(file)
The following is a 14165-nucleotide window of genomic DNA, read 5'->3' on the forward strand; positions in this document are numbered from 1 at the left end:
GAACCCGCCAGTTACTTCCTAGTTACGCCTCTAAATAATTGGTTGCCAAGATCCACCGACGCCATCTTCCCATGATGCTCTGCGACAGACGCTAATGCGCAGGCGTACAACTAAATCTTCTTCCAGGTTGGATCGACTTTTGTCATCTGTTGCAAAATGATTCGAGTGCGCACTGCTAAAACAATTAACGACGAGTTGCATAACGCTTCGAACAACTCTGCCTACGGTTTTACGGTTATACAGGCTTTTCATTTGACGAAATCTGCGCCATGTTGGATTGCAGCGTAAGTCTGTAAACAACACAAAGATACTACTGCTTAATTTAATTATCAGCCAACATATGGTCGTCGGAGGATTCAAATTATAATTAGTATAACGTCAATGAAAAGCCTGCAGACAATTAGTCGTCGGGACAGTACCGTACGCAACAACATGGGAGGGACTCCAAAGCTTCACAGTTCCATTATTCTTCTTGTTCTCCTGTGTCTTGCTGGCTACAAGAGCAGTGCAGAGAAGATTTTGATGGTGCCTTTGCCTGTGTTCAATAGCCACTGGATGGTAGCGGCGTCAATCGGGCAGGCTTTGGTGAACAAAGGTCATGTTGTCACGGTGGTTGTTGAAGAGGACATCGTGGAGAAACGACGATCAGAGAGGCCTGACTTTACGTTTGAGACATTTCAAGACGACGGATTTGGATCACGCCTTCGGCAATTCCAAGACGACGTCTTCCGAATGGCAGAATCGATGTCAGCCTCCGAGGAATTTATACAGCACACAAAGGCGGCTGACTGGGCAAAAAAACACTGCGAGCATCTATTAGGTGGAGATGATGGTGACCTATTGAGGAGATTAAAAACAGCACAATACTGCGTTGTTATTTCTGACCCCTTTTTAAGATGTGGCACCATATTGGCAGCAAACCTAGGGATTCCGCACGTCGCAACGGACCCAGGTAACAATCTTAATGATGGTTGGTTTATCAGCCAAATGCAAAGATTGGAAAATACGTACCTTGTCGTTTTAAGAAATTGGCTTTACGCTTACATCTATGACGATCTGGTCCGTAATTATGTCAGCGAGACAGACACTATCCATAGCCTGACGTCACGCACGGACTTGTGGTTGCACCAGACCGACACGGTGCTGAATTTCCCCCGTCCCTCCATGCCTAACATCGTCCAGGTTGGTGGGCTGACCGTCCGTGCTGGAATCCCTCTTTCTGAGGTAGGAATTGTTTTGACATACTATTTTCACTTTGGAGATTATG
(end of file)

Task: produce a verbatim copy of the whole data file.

The following is a 14165-nucleotide window of genomic DNA, read 5'->3' on the forward strand; positions in this document are numbered from 1 at the left end:
GAACCCGCCAGTTACTTCCTAGTTACGCCTCTAAATAATTGGTTGCCAAGATCCACCGACGCCATCTTCCCATGATGCTCTGCGACAGACGCTAATGCGCAGGCGTACAACTAAATCTTCTTCCAGGTTGGATCGACTTTTGTCATCTGTTGCAAAATGATTCGAGTGCGCACTGCTAAAACAATTAACGACGAGTTGCATAACGCTTCGAACAACTCTGCCTACGGTTTTACGGTTATACAGGCTTTTCATTTGACGAAATCTGCGCCATGTTGGATTGCAGCGTAAGTCTGTAAACAACACAAAGATACTACTGCTTAATTTAATTATCAGCCAACATATGGTCGTCGGAGGATTCAAATTATAATTAGTATAACGTCAATGAAAAGCCTGCAGACAATTAGTCGTCGGGACAGTACCGTACGCAACAACATGGGAGGGACTCCAAAGCTTCACAGTTCCATTATTCTTCTTGTTCTCCTGTGTCTTGCTGGCTACAAGAGCAGTGCAGAGAAGATTTTGATGGTGCCTTTGCCTGTGTTCAATAGCCACTGGATGGTAGCGGCGTCAATCGGGCAGGCTTTGGTGAACAAAGGTCATGTTGTCACGGTGGTTGTTGAAGAGGACATCGTGGAGAAACGACGATCAGAGAGGCCTGACTTTACGTTTGAGACATTTCAAGACGACGGATTTGGATCACGCCTTCGGCAATTCCAAGACGACGTCTTCCGAATGGCAGAATCGATGTCAGCCTCCGAGGAATTTATACAGCACACAAAGGCGGCTGACTGGGCAAAAAAACACTGCGAGCATCTATTAGGTGGAGATGATGGTGACCTATTGAGGAGATTAAAAACAGCACAATACTGCGTTGTTATTTCTGACCCCTTTTTAAGATGTGGCACCATATTGGCAGCAAACCTAGGGATTCCGCACGTCGCAACGGACCCAGGTAACAATCTTAATGATGGTTGGTTTATCAGCCAAATGCAAAGATTGGAAAATACGTACCTTGTCGTTTTAAGAAATTGGCTTTACGCTTACATCTATGACGATCTGGTCCGTAATTATGTCAGCGAGACAGACACTATCCATAGCCTGACGTCACGCACGGACTTGTGGTTGCACCAGACCGACACGGTGCTGAATTTCCCCCGTCCCTCCATGCCTAACATCGTCCAGGTTGGTGGGCTGACCGTCCGTGCTGGAATCCCTCTTTCTGAGGTAGGAATTGTTTTGACATACTATTTTCACTTTGGAGATTATG